Having safely jumped the Albanian hurdle, it was time to check out the delights of Montenegro. I was in Ulcinq, the first town across the border. Immediately I felt a wealth that was not present in Shqipëria. Montenegro was seriously courting the EU and its money. Even at the border the flag flying was not the new red and yellow Montenegrin flag with its coat of arms of Nicola I (Montenegro’s only ever king whose reign was cut short by the end of World War I) but instead the blue EU flag with its 15 yellow stars. And the roads to the coast were being upgraded courtesy of Brussels’ grants too.
But the most noticeable marker of their ticket to prosperity is the currency. Montenegro switched from the DeutschMark to the Euro in 2002. On the switchover the Montenegrin government deliberately asked for as many small coins as possible so that shopkeepers would avoid the temptation to jack up prices and fuel inflation. That may have worked as an economic measure to begin with, but there is little doubt that Montenegro, while still relatively cheap, is quickly catching up with mainstream European prices.
Its efforts to go European are in marked contrast with its relationship with its most powerful neighbour and former ruler Serbia. Montenegro dissolved the union with Belgrade in 2006 after a referendum. There was a 55 percent threshold required and it was just passed with 55.5 percent voting in favour of full independence. Podgorica became the world’s newest capital city. But I gave Podgorica a miss. Nothing terribly much against it, and it is supposedly pretty enough by other accounts, but I wanted to stay on the coast and eventually get to Dubrovnik.
Ulcinq bus station would be my springboard. Ideally I wanted to get to Kotor, sited at the head of the Mediterranean’s only fjord. But there didn’t seem to be a bus for several hours. A German I’d met in the hostel in Tirana had recommended a closer town, Budva, as a nice place to visit too. Noticing there was a bus direct to Budva in an hour’s time, that was good enough incentive for me. I booked a ticket and sat down for a couple of very enjoyable local pivos (beers) while waiting.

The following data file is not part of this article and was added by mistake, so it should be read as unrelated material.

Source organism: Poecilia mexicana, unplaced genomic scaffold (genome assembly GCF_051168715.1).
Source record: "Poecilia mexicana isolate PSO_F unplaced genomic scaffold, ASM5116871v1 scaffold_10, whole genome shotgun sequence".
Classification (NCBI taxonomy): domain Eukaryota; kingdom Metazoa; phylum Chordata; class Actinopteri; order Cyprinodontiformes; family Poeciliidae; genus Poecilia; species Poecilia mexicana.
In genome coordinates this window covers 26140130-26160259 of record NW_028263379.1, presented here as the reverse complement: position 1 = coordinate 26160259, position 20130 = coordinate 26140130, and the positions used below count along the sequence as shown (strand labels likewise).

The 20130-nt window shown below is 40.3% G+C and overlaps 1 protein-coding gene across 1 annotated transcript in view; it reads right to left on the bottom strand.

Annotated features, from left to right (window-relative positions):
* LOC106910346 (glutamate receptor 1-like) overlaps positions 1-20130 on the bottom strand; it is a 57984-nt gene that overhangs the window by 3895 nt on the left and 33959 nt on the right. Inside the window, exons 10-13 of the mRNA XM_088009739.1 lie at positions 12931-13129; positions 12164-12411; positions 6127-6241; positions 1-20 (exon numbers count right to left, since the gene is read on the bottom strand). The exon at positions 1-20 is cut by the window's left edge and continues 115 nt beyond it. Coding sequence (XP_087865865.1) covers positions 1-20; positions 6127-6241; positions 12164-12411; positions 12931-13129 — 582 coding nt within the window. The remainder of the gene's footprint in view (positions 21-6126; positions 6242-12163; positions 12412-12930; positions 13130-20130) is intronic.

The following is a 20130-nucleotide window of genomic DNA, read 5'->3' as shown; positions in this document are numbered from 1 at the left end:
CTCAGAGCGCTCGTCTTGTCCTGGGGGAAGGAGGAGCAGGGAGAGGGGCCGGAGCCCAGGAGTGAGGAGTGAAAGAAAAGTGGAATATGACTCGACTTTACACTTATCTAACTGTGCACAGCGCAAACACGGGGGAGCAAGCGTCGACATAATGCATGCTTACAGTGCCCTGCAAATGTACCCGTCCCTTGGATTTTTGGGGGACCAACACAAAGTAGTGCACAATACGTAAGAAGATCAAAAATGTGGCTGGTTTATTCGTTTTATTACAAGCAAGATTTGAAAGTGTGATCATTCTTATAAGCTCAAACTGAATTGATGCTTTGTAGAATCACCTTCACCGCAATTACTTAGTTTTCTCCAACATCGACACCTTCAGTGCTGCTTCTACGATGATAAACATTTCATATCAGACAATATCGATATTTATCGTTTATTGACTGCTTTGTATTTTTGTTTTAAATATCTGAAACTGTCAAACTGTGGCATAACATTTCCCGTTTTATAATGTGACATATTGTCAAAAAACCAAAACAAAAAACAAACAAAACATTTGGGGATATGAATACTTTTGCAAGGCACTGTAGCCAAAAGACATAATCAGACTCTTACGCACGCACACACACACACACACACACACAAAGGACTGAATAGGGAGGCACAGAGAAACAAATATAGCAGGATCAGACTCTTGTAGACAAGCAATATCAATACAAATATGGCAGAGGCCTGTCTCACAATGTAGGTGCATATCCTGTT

When the bus got going we quickly headed to the coast and stayed there for the remainder of the trip. The scenery was gloriously spectacular. The mountains hugged the coast and roads peered over the Adriatic while dipping under cliffs. We zigzagged our way slowly north. I was happy to go slow as it meant more time to admire the view and take photographs. It was like driving Victoria’s Great Ocean Road, only complete with 14th century old towns every twenty or thirty kms (I wonder what Lorne will look like in 2508?) The bus stopped in several of these towns and a couple of times I was half tempted to get out and spend the night there on spec. It is little wonder that Montenegrin tourism is on the rise, the country is a hidden wonder.
After about 90 minutes, the bus arrived at Budva bus station. Next door was a tourist bureau where I asked was there any cheap and nearby accommodation in town. The well spoken lady there told me I could stay in a “private residence” for 12 euros. That was ok by me. All along the coast I had seen signs for "sobe/rooms/zimmer/camera" advertising in four languages the fact that rooms to rent in private homes were commonplace. The lady made a phone call and then told my landlady would be here in three minutes. Good, I thought, she can’t be driving too far. Even better still when she arrived, I discovered she had walked and I would be staying a handy three minutes from the bus station when I needed to leave in the morning,
The accommodation itself was pleasant. A small room with ensuite totally separate from the main entrance and just a ten minute walk to the ‘stari grad’ (old city). Budva is one of the oldest towns on the Adriatic with at least 2,500 years of continuous settlement. Its old town is not quite of that vintage but was built by the Venetians in the Middle Ages. Venice grew wealthy on trade and acquired a network of cities on the Dalmatian coast from the Hungarians who were devastated by civil war.
Budva is reliant on the old town and nearby beaches to bring in the tourists. The city has expanded drastically in the 1990s and many locals have become cashed up by selling their properties to wealthy British, Irish and Russian citizens. Russians first came to Budva looking for bargains after the end of the Balkan Wars in the 1990s and they have kept coming. The local mayor Lazar Radenovic told the New York Times Russians were attracted to the Balkans by a cultural connection stretching back to the 18th century. Serbia and Montenegro share a Slavic Orthodox identity with Russia. “When Russians come here,” he said, “they don’t feel like we have crossed over the border.”